My Bosnia

MJTrep By MJTrep, 20th Sep 2013 | Follow this author | RSS Feed
Posted in Wikinut>Writing>Fictional Narrative

The opening scene is flying into Sarajevo with a glimpse as to how Mark Thompson got to be where he found himself. A veteran of both the Army and the Navy he finds himself being flown into Bosnia.

Sarajevo to Banja Luka (Part 1)

It was cold, dark, and noisy inside that old cargo plane. Cargo and combat troops don't really need lights in flight. The wooden benches were only big enough to hold your ass. No one was comfortable.
Looking around at the faces of the others on the plane anyone could see that everyone was just there. They were all quiet, not really sitting next to anyone. None of us were in uniform, either. Once we get off the plane no one could tell that we were all military. Except for the huge, green duffel bags. Certainly they all had their guns hidden under their jackets, too.Yeah, my bags were scanned, but I wasn't. So, I carried my 9 under the coat.

So, how did I come to be sitting here on this Soviet made, Lithuanian flown, arms trader (Viktor Bout) owned plane flying into the Balkans? Me? I'm Mark Thompson, well, that was the name I was using then, and for the next year, too. Before this assignment, my name was Mark Decker. I had a varied and wildly, wicked military career. It started off in West Africa. Had me roaming deserts in the Middle East. Some time in North and East Africa, Chad, Sudan, Nigeria,Uganda, Rwanda, and Somalia were some of the lovely garden spots I got to work in. Macedonia came along and I jumped on that. I spent more than enough time running through jungles with temperatures in excess of 120 degrees. This was a region with a histdory of violence that rivalled that of anywhere i had already seen. At least the Balkan states were cool in temperature. The Balkans also weren't crawling with deadly snakes every three feet, either. So it had to be better, right?
Recovering a captured patrol was not exactly simple, but shit intelligence made it worse than it needed to be. My unit lost more people that night due to poor and shoddy intelligence than I had lost on any other job. Mission, job, orders, whatever you want to call it. I nearly bought it in that mountain compound, too.

The chaos disappeared for me. The action was still there, in slow motion. All the shouting, screaming, and gun shots were silent. My fire team had moved around the back of a building.Combs was the point man on this one so he got to kick the door in. We alternated, took turns kicking. The door slammed hard against the inside wall. I was kneeling beside Combs, shooting through the hallway. Combs writhed as he fell backwards. He was dead before he hit the floor.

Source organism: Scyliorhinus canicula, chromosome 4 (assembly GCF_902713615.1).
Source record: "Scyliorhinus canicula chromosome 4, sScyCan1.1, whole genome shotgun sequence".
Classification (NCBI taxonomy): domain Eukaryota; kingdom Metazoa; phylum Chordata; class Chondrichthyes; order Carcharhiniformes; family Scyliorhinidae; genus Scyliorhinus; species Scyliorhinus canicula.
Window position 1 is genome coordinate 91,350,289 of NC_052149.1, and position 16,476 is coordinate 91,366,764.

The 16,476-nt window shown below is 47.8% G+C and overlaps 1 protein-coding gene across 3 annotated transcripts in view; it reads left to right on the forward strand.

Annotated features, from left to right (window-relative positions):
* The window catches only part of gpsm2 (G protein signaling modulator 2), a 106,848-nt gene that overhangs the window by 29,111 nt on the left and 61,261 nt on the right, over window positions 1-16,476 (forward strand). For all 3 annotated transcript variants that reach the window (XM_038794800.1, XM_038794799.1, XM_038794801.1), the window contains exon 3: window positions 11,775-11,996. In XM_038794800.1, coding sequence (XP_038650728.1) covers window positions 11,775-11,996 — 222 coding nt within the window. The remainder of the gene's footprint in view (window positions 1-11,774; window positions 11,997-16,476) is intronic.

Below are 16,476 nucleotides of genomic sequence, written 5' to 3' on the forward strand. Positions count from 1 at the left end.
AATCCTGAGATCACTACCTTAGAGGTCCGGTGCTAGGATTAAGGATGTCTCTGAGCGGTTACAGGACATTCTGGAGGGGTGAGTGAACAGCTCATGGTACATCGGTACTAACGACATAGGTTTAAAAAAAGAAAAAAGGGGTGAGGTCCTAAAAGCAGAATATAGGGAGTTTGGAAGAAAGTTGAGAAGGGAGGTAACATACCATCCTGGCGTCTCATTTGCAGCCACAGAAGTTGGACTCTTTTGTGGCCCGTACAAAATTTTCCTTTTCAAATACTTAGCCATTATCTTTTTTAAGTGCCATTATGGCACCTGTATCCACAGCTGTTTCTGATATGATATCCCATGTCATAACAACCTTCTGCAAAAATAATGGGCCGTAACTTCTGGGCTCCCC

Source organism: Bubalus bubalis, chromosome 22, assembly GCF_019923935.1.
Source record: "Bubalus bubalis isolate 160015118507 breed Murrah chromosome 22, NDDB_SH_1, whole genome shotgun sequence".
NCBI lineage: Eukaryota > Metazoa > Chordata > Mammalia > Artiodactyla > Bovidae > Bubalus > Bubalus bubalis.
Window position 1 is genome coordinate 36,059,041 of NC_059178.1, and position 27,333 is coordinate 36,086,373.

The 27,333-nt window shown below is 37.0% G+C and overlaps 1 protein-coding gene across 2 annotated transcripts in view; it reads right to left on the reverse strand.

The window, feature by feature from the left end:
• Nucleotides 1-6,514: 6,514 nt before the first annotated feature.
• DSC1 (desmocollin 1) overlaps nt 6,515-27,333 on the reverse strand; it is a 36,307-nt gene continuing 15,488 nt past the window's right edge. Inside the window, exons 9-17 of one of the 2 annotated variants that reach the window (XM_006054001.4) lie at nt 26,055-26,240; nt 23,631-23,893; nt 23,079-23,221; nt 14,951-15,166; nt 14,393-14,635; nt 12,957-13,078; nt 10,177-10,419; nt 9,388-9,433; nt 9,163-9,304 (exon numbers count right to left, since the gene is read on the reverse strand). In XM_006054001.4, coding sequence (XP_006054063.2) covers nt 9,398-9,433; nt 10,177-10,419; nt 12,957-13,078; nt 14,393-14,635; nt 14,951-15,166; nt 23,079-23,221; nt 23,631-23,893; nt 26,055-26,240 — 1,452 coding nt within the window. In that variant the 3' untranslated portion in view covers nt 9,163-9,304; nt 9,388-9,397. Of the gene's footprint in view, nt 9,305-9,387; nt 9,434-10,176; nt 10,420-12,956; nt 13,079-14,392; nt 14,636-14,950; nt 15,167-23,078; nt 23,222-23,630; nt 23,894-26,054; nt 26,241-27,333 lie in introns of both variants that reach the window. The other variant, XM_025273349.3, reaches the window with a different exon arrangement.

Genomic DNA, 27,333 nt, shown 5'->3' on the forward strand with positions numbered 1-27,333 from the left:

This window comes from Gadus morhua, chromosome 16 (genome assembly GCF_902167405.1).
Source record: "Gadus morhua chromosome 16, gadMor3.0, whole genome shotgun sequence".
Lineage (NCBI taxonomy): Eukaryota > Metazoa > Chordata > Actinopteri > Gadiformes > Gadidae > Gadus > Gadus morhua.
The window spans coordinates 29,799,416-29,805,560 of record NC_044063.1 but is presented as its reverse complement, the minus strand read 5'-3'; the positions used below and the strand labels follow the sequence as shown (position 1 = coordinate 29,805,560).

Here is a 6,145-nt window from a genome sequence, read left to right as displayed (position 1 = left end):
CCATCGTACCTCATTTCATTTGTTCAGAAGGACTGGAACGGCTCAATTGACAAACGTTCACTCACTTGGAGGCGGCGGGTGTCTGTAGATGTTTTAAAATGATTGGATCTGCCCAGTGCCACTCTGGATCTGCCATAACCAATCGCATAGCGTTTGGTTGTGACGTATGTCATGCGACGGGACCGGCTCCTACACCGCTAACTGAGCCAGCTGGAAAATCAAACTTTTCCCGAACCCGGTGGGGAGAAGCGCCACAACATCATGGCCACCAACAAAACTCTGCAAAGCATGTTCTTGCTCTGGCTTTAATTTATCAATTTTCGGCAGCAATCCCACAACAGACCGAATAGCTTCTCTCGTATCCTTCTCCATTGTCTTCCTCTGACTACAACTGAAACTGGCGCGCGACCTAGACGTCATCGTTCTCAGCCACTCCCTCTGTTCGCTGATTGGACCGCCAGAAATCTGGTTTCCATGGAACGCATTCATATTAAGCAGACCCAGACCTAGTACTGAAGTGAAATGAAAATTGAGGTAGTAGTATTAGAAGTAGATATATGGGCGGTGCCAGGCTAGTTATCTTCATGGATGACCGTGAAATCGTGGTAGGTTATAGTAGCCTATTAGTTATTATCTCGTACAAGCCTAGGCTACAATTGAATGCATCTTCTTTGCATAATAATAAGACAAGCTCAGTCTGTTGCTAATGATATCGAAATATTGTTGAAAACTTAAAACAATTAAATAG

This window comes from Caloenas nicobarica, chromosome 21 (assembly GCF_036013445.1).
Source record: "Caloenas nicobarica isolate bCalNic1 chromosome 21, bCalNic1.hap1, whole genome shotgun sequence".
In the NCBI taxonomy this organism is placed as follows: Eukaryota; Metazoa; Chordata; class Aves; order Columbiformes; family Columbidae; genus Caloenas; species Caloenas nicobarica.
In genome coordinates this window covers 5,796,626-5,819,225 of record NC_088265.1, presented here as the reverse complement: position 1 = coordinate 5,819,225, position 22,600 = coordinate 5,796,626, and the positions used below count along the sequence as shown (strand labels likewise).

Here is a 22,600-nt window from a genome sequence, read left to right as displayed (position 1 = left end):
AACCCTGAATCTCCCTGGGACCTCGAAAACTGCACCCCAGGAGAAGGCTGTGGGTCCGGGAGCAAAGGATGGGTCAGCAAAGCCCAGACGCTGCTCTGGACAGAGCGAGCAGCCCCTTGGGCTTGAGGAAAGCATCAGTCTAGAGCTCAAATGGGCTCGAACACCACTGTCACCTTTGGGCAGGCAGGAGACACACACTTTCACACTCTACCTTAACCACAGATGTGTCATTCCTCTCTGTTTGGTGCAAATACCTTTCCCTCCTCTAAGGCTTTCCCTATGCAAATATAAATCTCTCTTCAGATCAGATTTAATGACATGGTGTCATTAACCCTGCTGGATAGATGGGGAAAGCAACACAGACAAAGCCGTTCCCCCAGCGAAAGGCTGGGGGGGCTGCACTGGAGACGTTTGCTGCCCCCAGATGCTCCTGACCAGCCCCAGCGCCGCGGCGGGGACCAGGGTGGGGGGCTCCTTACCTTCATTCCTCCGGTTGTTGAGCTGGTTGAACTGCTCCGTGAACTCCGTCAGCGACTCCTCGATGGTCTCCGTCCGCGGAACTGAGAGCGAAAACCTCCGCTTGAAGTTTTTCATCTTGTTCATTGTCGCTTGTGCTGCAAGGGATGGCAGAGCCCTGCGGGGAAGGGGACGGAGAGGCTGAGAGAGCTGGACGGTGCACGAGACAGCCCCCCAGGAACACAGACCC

I liked the M249 I had, but what I really wanted right then was an M60. The other gunner went down in a hail of lead. With the morning light pouring through the open door on the other end of the hallway the spraying blood was highlighted and bright.

Someone upstairs reached around the top of the stairs and threw a grenade towards me. It bounced in my direction and I jumped to the left for my life. All I knew then was to get some cover between me and that grenade. The concussion from the grenade exploding hit me.My head was pounding and ears ringing were ringing. There was no other sound.

People were running about, checking the fallen soldiers, evaluating each man's state then moving on.
A corpsman was talking to me, but all I could hear was ringing in my ears. I passed out after that.

I sat up straight. I had fallen asleep, but was still on the plane. Even now, going into Bosnia, several years later, I still had the dreams. The dreams go all the way back and they will always be there. The dreams were the worst thing about that mission. They are what's there when I close my eyes.

I decided that I wasn't going to deal whit shitty intelligence again, so I tried to get into the Army Intelligence field. At that time they were only taking jump qualified linguists, I was neither. It was the Navy that said they would train me and put me to work. A cross-branch jump, a year of training, and here I was, back on a plane going back to the Balkans.

This time was supposed to be different. The Dayton Peace Accords were being implemented even though Bosnia was a hostile fire zone, that was Rotation 11, ROTO 11. The actual peace keeping would not happen until ROTO 12, the end of my tour.

Sarajevo International Airport was mess! There were still holes in buildings from rockets and bombs. There were a few patches of fresh patching compound on the tarmac. The burn marks along the bottom walls of buildings were from grenades. All I had with me was a 9mm Beretta and not a single freaking bullet.

Standing around with my thumb up my back side was not going to help anything. So, I hitched a ride to the NATO base, Camp Butmir. It was a nice compound, way more than any camp I had ever seen.

My orders had me going through some basic classes on collecting human intelligence, writing reports, the history of the areas that the students and I were going to be assigned to. First things first, getting settled in, oriented to the camp, and getting checked in.


Fiction, Fiction Story, Fiction Writing, Fictional, Fictional Stories, Fictional Story, Fictitious Story

Meet the author

author avatar MJTrep
I am a freelance writer with more than 10 years of experience in researching and writing on geopolitical topics.

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